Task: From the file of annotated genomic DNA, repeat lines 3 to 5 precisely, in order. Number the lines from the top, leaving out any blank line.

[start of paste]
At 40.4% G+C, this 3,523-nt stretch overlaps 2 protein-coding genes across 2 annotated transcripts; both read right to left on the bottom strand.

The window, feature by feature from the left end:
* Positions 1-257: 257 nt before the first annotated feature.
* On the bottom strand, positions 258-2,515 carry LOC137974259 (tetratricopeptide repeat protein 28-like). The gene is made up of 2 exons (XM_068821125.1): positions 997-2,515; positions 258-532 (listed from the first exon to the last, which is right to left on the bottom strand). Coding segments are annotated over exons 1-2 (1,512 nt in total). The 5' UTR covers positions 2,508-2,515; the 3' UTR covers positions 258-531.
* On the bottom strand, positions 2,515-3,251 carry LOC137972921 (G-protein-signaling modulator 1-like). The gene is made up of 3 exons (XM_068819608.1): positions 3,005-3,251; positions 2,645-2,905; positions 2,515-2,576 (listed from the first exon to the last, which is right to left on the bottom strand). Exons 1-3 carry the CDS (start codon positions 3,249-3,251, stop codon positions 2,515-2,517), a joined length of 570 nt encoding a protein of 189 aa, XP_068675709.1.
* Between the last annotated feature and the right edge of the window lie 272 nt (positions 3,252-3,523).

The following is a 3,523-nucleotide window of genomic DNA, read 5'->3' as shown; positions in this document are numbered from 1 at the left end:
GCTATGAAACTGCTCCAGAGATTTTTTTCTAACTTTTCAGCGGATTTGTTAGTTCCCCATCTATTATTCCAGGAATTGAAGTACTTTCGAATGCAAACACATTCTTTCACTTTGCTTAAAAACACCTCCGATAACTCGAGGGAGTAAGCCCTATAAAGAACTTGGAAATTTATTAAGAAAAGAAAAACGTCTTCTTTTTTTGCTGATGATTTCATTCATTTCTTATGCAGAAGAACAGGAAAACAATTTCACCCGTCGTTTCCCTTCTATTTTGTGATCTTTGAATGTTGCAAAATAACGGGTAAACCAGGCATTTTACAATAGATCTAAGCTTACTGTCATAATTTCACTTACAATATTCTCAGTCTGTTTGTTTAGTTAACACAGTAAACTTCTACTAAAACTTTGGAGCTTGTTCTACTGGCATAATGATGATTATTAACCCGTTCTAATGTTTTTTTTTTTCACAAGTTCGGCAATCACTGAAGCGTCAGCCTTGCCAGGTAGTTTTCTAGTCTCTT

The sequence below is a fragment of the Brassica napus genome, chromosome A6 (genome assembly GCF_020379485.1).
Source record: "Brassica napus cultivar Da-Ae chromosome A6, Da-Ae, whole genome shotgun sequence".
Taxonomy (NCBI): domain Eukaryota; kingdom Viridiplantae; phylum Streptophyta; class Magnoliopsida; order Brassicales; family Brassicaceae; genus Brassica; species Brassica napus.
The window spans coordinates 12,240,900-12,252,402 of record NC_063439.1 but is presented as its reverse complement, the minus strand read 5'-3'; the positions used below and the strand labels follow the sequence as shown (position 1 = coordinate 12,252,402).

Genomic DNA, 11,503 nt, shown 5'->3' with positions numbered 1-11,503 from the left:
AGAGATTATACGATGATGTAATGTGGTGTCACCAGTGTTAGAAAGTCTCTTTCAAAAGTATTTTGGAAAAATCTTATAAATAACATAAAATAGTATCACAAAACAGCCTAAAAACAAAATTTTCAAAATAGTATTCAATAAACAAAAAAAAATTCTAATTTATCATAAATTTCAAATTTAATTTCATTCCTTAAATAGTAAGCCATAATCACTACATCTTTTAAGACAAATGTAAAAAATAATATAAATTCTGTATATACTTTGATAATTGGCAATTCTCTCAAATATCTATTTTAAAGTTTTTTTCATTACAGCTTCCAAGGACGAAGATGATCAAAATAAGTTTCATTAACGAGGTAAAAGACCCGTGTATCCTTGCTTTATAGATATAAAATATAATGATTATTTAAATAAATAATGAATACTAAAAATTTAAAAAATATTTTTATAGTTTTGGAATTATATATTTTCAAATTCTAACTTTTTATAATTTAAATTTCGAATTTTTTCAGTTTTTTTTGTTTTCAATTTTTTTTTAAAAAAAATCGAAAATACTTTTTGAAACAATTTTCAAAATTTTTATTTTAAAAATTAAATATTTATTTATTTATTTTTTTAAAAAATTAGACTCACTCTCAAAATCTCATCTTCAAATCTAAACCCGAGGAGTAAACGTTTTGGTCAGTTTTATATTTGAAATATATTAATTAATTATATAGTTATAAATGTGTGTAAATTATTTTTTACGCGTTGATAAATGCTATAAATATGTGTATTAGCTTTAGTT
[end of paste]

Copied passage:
* Positions 1-257: 257 nt before the first annotated feature.
* On the bottom strand, positions 258-2,515 carry LOC137974259 (tetratricopeptide repeat protein 28-like). The gene is made up of 2 exons (XM_068821125.1): positions 997-2,515; positions 258-532 (listed from the first exon to the last, which is right to left on the bottom strand). Coding segments are annotated over exons 1-2 (1,512 nt in total). The 5' UTR covers positions 2,508-2,515; the 3' UTR covers positions 258-531.
* On the bottom strand, positions 2,515-3,251 carry LOC137972921 (G-protein-signaling modulator 1-like). The gene is made up of 3 exons (XM_068819608.1): positions 3,005-3,251; positions 2,645-2,905; positions 2,515-2,576 (listed from the first exon to the last, which is right to left on the bottom strand). Exons 1-3 carry the CDS (start codon positions 3,249-3,251, stop codon positions 2,515-2,517), a joined length of 570 nt encoding a protein of 189 aa, XP_068675709.1.